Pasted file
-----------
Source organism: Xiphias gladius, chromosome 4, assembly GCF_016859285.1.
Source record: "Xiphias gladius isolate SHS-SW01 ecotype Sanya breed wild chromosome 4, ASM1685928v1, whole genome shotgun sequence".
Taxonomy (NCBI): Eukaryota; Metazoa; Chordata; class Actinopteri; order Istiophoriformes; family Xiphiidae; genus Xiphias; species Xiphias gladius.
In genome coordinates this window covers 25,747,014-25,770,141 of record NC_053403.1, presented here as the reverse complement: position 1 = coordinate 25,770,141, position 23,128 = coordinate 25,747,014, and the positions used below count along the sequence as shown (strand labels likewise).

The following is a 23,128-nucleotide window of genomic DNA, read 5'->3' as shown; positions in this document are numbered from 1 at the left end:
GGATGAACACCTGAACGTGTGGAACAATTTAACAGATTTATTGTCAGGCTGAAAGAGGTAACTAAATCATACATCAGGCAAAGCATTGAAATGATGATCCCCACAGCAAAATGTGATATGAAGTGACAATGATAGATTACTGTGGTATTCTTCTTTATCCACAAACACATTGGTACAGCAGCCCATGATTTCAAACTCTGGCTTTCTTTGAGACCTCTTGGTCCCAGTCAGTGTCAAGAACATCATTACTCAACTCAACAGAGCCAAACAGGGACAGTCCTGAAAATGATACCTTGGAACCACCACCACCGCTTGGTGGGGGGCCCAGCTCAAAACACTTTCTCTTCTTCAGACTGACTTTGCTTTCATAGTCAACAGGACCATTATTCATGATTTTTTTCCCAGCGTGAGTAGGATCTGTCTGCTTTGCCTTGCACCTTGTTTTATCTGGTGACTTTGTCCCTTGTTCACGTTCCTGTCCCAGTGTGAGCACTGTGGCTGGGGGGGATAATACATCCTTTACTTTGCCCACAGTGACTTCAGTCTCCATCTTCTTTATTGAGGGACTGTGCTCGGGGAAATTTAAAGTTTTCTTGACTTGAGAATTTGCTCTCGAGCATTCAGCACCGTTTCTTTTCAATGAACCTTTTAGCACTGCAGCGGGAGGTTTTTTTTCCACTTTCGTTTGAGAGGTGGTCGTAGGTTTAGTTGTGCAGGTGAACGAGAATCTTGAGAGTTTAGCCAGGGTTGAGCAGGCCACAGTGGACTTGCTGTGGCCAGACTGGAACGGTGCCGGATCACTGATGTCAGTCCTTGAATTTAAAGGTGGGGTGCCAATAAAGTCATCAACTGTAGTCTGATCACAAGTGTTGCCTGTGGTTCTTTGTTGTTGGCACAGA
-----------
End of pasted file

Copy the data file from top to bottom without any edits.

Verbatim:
Source organism: Xiphias gladius, chromosome 4, assembly GCF_016859285.1.
Source record: "Xiphias gladius isolate SHS-SW01 ecotype Sanya breed wild chromosome 4, ASM1685928v1, whole genome shotgun sequence".
Taxonomy (NCBI): Eukaryota; Metazoa; Chordata; class Actinopteri; order Istiophoriformes; family Xiphiidae; genus Xiphias; species Xiphias gladius.
In genome coordinates this window covers 25,747,014-25,770,141 of record NC_053403.1, presented here as the reverse complement: position 1 = coordinate 25,770,141, position 23,128 = coordinate 25,747,014, and the positions used below count along the sequence as shown (strand labels likewise).

The following is a 23,128-nucleotide window of genomic DNA, read 5'->3' as shown; positions in this document are numbered from 1 at the left end:
GGATGAACACCTGAACGTGTGGAACAATTTAACAGATTTATTGTCAGGCTGAAAGAGGTAACTAAATCATACATCAGGCAAAGCATTGAAATGATGATCCCCACAGCAAAATGTGATATGAAGTGACAATGATAGATTACTGTGGTATTCTTCTTTATCCACAAACACATTGGTACAGCAGCCCATGATTTCAAACTCTGGCTTTCTTTGAGACCTCTTGGTCCCAGTCAGTGTCAAGAACATCATTACTCAACTCAACAGAGCCAAACAGGGACAGTCCTGAAAATGATACCTTGGAACCACCACCACCGCTTGGTGGGGGGCCCAGCTCAAAACACTTTCTCTTCTTCAGACTGACTTTGCTTTCATAGTCAACAGGACCATTATTCATGATTTTTTTCCCAGCGTGAGTAGGATCTGTCTGCTTTGCCTTGCACCTTGTTTTATCTGGTGACTTTGTCCCTTGTTCACGTTCCTGTCCCAGTGTGAGCACTGTGGCTGGGGGGGATAATACATCCTTTACTTTGCCCACAGTGACTTCAGTCTCCATCTTCTTTATTGAGGGACTGTGCTCGGGGAAATTTAAAGTTTTCTTGACTTGAGAATTTGCTCTCGAGCATTCAGCACCGTTTCTTTTCAATGAACCTTTTAGCACTGCAGCGGGAGGTTTTTTTTCCACTTTCGTTTGAGAGGTGGTCGTAGGTTTAGTTGTGCAGGTGAACGAGAATCTTGAGAGTTTAGCCAGGGTTGAGCAGGCCACAGTGGACTTGCTGTGGCCAGACTGGAACGGTGCCGGATCACTGATGTCAGTCCTTGAATTTAAAGGTGGGGTGCCAATAAAGTCATCAACTGTAGTCTGATCACAAGTGTTGCCTGTGGTTCTTTGTTGTTGGCACAGA